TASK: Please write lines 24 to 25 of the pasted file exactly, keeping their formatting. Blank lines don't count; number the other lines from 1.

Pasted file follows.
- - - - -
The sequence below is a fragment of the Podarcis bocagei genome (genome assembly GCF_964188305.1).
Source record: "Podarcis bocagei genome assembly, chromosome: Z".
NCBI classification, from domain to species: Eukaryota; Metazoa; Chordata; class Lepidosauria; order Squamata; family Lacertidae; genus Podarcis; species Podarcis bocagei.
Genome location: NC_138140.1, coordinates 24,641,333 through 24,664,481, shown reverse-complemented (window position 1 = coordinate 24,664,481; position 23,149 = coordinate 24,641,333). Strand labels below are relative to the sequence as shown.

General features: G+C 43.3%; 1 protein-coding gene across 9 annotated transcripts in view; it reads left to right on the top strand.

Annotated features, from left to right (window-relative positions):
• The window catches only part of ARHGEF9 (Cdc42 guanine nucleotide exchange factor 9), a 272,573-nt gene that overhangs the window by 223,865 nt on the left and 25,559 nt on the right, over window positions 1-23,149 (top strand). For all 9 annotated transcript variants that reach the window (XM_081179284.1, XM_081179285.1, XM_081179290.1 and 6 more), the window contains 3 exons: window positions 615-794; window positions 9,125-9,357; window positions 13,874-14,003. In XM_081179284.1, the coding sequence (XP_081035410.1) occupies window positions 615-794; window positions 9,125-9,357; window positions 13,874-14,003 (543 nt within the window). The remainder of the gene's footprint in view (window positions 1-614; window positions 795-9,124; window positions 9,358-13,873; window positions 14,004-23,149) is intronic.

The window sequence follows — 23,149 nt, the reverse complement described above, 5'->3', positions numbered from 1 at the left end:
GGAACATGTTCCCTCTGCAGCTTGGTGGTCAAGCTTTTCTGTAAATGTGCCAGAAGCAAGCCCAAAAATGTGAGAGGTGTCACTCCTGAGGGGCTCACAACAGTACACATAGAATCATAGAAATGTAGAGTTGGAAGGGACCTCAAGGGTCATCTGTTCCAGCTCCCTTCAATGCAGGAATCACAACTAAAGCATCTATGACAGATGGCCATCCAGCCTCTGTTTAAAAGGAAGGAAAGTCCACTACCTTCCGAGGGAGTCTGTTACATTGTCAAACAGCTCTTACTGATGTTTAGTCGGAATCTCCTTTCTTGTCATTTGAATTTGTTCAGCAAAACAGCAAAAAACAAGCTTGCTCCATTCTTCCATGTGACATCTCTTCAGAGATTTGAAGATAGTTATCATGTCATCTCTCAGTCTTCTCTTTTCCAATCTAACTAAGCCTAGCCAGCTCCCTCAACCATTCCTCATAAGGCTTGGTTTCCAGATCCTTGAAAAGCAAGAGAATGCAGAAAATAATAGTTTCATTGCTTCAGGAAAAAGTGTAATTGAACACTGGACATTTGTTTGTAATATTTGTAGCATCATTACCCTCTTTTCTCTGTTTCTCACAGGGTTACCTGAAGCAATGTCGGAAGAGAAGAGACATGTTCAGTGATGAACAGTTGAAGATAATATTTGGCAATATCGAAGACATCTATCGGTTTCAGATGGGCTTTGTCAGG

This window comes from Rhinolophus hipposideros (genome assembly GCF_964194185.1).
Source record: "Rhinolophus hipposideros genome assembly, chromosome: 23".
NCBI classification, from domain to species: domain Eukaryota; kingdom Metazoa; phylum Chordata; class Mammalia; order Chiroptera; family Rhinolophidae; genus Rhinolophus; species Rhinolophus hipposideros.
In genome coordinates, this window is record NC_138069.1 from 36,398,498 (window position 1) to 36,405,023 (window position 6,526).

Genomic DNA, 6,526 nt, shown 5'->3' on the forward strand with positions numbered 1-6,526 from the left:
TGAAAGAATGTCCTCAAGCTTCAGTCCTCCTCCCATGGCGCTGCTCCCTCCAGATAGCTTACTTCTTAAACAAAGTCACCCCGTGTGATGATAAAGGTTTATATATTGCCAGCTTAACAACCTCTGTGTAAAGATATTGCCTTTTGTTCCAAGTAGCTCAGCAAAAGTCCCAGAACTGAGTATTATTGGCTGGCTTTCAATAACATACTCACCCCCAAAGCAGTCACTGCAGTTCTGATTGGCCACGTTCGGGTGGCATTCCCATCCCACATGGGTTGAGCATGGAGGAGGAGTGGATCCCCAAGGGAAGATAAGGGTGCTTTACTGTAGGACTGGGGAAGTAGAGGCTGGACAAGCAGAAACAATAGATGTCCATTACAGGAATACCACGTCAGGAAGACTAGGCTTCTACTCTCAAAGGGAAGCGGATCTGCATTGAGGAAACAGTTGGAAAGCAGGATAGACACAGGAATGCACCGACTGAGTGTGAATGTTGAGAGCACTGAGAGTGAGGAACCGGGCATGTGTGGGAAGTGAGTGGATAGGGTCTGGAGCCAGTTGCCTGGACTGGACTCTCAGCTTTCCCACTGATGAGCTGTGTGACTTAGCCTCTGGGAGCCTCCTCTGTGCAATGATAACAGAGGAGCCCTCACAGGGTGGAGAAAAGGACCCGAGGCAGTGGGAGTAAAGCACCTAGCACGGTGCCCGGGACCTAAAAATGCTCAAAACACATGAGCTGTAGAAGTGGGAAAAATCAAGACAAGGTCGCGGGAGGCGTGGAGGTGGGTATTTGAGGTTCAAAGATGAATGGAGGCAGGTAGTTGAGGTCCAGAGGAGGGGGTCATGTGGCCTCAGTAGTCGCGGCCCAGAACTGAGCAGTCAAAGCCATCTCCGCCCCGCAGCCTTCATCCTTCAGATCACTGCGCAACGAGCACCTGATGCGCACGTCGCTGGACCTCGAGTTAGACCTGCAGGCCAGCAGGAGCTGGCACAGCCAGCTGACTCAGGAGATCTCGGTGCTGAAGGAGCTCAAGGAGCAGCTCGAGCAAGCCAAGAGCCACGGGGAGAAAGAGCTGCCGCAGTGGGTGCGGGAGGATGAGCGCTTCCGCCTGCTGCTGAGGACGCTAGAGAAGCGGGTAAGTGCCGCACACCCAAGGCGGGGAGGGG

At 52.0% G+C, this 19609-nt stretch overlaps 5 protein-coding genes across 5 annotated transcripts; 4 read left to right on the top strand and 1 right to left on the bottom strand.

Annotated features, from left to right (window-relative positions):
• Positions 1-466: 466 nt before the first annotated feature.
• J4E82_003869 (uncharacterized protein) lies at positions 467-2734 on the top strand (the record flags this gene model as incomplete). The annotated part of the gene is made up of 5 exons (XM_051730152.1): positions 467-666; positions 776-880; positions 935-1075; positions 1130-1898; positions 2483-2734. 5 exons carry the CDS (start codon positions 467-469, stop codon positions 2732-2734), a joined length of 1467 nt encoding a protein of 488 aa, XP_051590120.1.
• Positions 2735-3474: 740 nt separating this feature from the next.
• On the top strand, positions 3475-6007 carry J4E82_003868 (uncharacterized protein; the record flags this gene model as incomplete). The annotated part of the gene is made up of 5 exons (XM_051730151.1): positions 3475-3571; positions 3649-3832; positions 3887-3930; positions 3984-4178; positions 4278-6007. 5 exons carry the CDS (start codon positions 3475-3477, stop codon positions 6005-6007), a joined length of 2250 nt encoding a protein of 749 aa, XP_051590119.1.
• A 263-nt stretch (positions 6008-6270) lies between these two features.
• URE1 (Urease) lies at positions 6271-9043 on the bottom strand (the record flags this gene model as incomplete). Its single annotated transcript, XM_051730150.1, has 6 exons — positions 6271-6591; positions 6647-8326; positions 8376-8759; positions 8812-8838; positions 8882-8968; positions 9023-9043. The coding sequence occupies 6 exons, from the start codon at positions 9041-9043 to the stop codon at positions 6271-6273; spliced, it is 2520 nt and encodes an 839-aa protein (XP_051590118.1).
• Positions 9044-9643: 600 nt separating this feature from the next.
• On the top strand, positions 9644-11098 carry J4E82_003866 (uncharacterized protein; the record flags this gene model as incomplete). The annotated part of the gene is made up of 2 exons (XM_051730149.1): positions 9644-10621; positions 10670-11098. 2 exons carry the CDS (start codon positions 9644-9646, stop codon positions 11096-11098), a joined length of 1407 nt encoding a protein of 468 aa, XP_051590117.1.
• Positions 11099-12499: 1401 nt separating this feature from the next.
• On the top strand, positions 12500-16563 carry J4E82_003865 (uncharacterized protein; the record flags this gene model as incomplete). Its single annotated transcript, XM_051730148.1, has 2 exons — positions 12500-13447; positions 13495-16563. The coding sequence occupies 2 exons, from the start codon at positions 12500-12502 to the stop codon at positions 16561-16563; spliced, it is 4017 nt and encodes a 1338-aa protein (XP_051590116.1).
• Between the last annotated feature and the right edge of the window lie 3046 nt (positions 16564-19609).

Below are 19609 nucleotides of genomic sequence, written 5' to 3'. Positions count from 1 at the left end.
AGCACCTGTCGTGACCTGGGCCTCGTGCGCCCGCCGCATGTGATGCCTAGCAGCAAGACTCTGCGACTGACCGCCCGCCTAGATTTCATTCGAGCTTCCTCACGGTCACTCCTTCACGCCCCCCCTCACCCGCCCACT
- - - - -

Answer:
• Positions 9044-9643: 600 nt separating this feature from the next.
• On the top strand, positions 9644-11098 carry J4E82_003866 (uncharacterized protein; the record flags this gene model as incomplete). The annotated part of the gene is made up of 2 exons (XM_051730149.1): positions 9644-10621; positions 10670-11098. 2 exons carry the CDS (start codon positions 9644-9646, stop codon positions 11096-11098), a joined length of 1407 nt encoding a protein of 468 aa, XP_051590117.1.